——. 1796. Grundsätze der Erziehung und des Unterrichts für Eltern, Hauslehrer und Erzieher [Principles of education and teaching for parents, tutors and schoolteachers]. First edition. Halle, Waisenhaus-Buchhandlung. (Ninth edition, finalized by Niemeyer's son, in 1834. Several German-language editions followed until 1914. The work has also been translated into various languages: Dutch and Danish (1800), Polish (1808), Swedish (1810), Hungarian (1823) and, lastly, French (Lausanne, 1835).)
——. 1799. Über öffentliche Schulen und Erziehungsanstalten [On public schools and educational establishments]. Halle, Waisenhaus-Buchhandlung.
——. 1800. Übungen der Andacht und des Nachdenkens für Jünglinge [Exercises in contemplation and reflection for adolescents]. Halle, Waisenhaus-Buchhandlung.
——. 1801. Lehrbuch für die oberen Religionklassen in Gelehrtenschulen [Textbook for senior religious instruction classes in secondary (grammar) schools]. Halle, Waisenhaus-Buchhandlung. (Eighteenth edition in 1843.)
——. 1801. Ansichten der deutschen Pädagogik und ihrer Geschichte im 18. Jahrhundert [Views on German educational theory and its history in the eighteenth century]. Halle, Waisenhaus-Buchhandlung.
——. 1802. Leitfaden der Pädagogik und Didaktik. Zum Gebrauche akademischer Vorlesungen für künftige Hauslehrer und Schulmänner [Guide of educational theory and didactics for use in lectures for future tutors and schoolteachers]. Halle, Waisenhaus-Buchhandlung.
——. 1810. Über Pestalozzis Grundsätze und Methoden mit Rücksicht auf die verschiedenen Arten der Schulprüfungen [On Pestalozzi's principles and methods concerning the various kinds of school examinations]. Halle, Waisenhaus-Buchhandlung. (This book was published in French under the title: Examen raisonné de la méthode de Pestalozzi, Paris, 1832.)
——. 1810. Beitrag zur Methodik des Examinierens mit Rücksicht auf die verschiedenen Arten der Schulprüfungen [Contribution to the methodology of various kinds of examinations]. Halle, Waisenhaus-Buchhandlung,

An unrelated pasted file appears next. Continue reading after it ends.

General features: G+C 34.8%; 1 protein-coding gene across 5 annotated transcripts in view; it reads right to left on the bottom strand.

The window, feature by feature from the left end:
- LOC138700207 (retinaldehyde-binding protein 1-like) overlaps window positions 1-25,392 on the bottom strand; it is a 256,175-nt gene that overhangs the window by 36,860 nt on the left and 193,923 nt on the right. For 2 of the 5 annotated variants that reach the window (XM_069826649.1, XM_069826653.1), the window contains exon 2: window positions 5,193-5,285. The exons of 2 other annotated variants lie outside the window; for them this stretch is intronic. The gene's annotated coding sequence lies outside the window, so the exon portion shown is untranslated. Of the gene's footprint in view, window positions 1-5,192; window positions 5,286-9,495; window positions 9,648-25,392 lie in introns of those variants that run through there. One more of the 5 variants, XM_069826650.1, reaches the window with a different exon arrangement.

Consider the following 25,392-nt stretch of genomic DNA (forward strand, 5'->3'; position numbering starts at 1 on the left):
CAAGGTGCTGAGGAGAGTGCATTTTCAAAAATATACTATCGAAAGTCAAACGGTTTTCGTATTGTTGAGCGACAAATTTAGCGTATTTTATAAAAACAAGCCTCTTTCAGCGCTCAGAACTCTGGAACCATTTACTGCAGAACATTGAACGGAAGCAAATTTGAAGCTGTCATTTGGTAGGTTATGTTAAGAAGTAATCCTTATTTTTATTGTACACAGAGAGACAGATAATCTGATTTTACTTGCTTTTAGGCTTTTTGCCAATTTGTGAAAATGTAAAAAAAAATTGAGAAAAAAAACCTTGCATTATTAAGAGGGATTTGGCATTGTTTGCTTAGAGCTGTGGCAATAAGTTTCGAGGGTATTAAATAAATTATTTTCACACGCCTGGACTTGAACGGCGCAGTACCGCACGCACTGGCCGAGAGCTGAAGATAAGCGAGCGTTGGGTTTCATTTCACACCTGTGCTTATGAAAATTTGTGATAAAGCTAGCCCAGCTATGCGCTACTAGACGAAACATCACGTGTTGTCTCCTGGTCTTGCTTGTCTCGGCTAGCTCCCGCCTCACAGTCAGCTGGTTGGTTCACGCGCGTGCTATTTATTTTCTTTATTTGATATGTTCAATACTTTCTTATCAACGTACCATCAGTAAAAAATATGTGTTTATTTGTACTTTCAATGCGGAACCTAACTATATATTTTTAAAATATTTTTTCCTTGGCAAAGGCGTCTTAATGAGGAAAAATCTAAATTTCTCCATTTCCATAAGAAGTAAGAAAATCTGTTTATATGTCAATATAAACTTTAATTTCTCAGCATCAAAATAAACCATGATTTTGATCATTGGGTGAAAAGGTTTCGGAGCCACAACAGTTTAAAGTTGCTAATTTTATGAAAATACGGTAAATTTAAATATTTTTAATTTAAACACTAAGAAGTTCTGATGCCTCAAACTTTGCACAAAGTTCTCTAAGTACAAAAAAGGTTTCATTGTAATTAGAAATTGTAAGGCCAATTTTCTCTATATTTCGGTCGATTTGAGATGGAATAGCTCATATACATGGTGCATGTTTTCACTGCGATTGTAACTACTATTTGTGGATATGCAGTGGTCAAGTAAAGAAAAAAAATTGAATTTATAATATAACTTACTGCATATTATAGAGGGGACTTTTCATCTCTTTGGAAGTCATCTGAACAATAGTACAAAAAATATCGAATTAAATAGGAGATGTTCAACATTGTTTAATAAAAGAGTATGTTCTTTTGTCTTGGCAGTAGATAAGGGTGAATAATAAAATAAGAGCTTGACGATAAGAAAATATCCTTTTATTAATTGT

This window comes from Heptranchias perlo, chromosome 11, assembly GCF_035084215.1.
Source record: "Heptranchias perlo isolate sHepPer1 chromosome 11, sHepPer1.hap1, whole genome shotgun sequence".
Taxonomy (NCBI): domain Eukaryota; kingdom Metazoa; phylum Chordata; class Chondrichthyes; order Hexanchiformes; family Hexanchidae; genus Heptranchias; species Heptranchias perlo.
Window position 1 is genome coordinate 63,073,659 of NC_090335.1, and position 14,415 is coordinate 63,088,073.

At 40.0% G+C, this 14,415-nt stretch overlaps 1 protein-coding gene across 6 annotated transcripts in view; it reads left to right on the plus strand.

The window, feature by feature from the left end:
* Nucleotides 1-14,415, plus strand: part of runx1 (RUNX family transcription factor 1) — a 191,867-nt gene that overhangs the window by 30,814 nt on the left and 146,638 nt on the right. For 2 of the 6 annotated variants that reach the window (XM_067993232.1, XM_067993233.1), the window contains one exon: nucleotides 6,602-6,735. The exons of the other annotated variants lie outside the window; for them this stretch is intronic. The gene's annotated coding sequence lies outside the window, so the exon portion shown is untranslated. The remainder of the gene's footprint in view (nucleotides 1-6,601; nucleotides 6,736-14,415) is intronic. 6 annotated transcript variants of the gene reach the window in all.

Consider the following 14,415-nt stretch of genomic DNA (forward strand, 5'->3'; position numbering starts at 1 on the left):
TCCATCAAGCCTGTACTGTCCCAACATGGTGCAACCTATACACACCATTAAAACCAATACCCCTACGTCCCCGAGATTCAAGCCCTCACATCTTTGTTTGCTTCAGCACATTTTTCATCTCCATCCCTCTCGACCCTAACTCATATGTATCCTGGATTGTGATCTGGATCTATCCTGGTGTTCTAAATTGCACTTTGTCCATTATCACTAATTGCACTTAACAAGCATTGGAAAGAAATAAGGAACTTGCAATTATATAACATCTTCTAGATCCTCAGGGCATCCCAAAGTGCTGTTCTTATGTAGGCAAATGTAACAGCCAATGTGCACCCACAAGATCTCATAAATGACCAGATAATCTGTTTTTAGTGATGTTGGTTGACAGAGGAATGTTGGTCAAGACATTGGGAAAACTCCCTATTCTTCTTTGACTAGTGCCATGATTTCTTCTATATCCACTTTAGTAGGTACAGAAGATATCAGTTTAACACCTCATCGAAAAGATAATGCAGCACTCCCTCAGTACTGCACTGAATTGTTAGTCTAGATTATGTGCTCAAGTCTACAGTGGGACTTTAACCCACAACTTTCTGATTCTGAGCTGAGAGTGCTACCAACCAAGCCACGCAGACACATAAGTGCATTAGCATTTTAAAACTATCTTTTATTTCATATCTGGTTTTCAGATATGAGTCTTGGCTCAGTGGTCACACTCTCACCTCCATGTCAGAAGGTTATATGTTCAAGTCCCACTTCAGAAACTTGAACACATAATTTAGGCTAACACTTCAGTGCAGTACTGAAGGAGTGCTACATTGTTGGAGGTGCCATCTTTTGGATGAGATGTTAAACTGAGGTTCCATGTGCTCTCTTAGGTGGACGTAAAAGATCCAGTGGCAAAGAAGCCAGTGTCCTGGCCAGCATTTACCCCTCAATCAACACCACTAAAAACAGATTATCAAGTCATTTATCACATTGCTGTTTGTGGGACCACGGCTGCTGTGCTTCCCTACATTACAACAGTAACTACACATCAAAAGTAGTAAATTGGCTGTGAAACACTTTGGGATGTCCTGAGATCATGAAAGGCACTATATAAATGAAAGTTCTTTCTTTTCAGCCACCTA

——. 1813. Originalstellen griechischer und römischer Klassiker über die Theorie der Erziehung und des Unterrichts [Extracts from the original works of Greek and Latin authors on the theory of education and teaching]. Halle, Waisenhaus-Buchhandlung.
There is a comprehensive bibliography contained in the work of K. Menne mentioned below. We would additionally like to thank Mr Goldman, director of the Stadtbibliothek of Nuremberg who, in 1958, spared no effort in helping us draw up a list of Niemeyer's works and publications about him.
Besser, [?]. 1829. Dr A.H. Niemeyer als edler Menschenfreund [A.H. Niemeyer, a noble philanthropist]. Quedlinburg, Taubstumminstitut.
Chimani, L. 1812. Auszug aus Niemeyers Grundsätzen der Erziehung mit Rücksicht auf das österreichische Schulwesen [Extracts from Niemeyer's Principles of Education and Teaching, with reference to the Austrian education system]. Vienna.
Fölisch, [?]. 1834. Erinnerungen an Dr. A.H. Niemeyer [Memories of A.H. Niemeyer]. Wertheim.
Georgii, L. 1866. A.H. Niemeyer. In: Encyclopedie des gesamten Erziehungs- und Unterrichtswesen [Encyclopedia of education and teaching]. Gotha, Besser.
Mehlhose, J. 1922. Die pädagogischen Prinzipien des 18. Jahrhunderts in 'Grundsätze der Erziehung und des Unterrichts' [Pedagogical principles of the eighteenth century in Niemeyer's 'Principles of education and teaching']. Leipzig. (Important unpublished dissertation.)
Menne, K. 1928. A.H. Niemeyer, sein Leben und Wirken [A.H. Niemeyer, his life and work]. Halle, M. Niemeyer Verlag.
Oppermann, E. 1904. A.H. Niemeyer, sein Leben und seine pädagogischen Werke [A.H. Niemeyer, his life and pedagogical work]. Halle, Schroedel.